VOL.: 41 (1986) (p. 319)
Three studies have been published in which cytogenetic effects were investigated in workers exposed occupationally to chlorophenols. In two of the studies, no difference was seen between exposed and control subjects; but in one of these studies the persons were examined ten years after exposure. The other study showed increased incidences of dicentric and acentric chromosomal aberrations, but not of gaps, chromatid breaks or sister chromatid exchanges.
Several cohort studies have been conducted among chemical industry workers with potential exposure to 2,4,5-trichlorophenol, TCDD and other chemicals. Mortality rates for all cancers combined were not elevated. In a Danish cohort study, there may have been exposure to chlorophenols, present as intermediates in the production of chlorophenoxy herbicides. No increase in the incidence of cancers at all sites combined was observed, but there were statistically significantly increased risks of soft-tissue sarcoma and lung cancer in different subcohorts.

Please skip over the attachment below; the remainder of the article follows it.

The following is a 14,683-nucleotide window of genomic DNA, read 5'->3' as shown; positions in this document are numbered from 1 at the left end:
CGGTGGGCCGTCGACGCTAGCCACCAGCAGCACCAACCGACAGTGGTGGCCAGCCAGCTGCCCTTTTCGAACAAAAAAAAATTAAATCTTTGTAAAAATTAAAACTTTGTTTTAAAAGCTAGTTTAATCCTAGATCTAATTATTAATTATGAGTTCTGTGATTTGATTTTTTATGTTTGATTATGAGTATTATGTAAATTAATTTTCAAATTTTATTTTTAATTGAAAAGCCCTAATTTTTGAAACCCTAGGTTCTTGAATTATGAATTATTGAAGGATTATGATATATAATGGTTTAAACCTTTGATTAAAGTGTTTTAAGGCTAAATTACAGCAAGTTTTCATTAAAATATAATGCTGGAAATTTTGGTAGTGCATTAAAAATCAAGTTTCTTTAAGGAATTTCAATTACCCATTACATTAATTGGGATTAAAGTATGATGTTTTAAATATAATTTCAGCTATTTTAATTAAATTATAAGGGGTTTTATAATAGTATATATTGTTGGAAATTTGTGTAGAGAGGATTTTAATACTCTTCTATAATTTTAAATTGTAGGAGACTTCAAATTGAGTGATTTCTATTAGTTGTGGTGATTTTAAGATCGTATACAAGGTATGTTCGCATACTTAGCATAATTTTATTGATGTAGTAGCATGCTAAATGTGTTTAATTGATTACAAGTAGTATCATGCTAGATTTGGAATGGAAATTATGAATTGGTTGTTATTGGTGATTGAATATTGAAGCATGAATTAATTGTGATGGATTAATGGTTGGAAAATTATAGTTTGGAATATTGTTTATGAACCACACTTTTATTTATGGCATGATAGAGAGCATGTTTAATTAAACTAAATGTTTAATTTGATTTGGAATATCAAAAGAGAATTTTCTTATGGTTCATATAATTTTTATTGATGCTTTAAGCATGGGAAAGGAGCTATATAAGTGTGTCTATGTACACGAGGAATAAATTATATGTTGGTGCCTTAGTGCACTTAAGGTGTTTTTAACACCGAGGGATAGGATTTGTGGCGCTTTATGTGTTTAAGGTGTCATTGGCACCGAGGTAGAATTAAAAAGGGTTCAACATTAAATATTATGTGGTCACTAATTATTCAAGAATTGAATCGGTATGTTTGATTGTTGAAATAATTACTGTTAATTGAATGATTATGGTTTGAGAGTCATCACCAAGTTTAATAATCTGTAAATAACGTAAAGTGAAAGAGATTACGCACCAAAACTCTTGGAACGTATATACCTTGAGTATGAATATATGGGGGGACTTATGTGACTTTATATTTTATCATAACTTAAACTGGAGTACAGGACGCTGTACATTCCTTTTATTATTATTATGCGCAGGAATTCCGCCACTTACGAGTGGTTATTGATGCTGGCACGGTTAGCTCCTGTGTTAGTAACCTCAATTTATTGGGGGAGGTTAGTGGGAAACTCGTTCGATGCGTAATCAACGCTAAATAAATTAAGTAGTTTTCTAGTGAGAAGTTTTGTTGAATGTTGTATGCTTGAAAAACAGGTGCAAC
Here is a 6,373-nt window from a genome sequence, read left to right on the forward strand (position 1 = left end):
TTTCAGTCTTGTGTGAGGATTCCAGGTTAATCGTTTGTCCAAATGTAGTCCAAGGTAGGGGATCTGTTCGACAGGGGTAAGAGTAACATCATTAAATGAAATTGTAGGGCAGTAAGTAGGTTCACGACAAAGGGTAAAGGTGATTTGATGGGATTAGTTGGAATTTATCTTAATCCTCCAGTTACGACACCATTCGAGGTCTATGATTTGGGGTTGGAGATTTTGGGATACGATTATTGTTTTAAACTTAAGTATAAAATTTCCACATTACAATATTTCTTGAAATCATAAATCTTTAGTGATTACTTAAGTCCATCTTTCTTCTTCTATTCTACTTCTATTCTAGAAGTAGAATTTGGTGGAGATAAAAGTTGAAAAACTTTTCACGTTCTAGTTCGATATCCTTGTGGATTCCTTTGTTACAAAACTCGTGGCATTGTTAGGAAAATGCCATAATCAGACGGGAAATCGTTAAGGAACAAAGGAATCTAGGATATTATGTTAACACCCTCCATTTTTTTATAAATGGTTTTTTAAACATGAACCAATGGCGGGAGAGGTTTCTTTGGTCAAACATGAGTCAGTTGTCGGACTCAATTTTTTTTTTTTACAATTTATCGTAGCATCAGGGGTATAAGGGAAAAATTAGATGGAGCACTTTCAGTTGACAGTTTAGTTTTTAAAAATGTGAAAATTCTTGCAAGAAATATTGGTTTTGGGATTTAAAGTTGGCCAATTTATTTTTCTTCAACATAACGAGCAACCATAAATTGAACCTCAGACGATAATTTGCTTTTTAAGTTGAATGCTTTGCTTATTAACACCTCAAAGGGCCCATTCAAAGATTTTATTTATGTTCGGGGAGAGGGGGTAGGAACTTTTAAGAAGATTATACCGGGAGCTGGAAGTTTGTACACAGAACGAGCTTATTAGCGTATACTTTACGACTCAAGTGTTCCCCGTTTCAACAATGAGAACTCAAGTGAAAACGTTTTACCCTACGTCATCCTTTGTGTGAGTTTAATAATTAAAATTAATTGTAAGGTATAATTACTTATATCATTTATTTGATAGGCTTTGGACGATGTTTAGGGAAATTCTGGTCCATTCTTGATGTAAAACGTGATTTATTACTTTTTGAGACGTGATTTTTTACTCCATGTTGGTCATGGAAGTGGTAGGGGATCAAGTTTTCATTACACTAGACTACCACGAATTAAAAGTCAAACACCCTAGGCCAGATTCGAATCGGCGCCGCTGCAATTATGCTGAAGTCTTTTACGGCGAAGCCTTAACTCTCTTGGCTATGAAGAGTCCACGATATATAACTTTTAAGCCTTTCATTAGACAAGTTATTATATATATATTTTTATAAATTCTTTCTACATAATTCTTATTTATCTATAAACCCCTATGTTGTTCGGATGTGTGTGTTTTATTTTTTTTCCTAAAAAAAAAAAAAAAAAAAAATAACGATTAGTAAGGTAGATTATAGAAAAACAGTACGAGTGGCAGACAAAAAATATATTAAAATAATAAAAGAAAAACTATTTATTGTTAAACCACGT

Two case-control studies conducted in different regions of Sweden showed a statistically significant association between exposure to chlorophenols and soft-tissue sarcoma; a study from New Zealand did not.
A statistically significant association between malignant lymphoma and exposure to chlorophenols was identified in a Swedish case-control study. A case-control study of non-Hodgkin's lymphoma in New Zealand suggested a possible association with fencing work, but not with other occupational exposures to chlorophenols.
A case-control study in Sweden detected a significant association between nasal and nasopharyngeal cancer and exposure to chlorophenols, independent of exposure to wood dust.
For definition of the italicized terms, see Preamble Evaluation.
Subsequent evaluation: Suppl. 7 (1987)
See Also: Toxicological Abbreviations